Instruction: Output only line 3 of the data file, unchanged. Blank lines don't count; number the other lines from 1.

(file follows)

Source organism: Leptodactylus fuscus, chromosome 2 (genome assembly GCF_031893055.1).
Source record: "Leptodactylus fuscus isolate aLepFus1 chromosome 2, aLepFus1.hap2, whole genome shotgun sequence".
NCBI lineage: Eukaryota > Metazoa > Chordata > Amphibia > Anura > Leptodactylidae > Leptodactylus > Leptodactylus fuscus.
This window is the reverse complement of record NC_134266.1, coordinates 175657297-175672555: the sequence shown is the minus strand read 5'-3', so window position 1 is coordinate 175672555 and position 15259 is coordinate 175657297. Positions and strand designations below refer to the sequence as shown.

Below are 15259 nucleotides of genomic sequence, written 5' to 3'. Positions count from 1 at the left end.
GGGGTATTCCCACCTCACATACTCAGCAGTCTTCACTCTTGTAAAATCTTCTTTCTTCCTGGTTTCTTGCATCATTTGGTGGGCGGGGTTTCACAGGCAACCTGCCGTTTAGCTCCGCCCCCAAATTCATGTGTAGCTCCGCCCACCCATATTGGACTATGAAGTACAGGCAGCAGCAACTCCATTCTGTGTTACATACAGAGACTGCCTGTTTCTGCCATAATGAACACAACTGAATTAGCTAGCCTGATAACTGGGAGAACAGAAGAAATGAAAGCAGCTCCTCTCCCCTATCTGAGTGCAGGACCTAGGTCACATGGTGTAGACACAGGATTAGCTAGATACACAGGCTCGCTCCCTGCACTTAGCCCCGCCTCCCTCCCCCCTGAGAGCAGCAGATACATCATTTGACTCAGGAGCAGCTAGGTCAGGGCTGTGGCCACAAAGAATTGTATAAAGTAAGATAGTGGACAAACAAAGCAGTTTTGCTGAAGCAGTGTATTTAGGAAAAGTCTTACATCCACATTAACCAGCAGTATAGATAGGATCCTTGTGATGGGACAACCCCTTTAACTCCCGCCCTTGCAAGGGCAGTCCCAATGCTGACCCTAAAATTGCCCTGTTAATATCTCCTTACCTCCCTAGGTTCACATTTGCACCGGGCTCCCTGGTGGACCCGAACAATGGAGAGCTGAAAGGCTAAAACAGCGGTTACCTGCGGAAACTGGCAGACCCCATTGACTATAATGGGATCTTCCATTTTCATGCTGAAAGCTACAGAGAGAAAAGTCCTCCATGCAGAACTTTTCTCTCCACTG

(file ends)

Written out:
NCBI lineage: Eukaryota > Metazoa > Chordata > Amphibia > Anura > Leptodactylidae > Leptodactylus > Leptodactylus fuscus.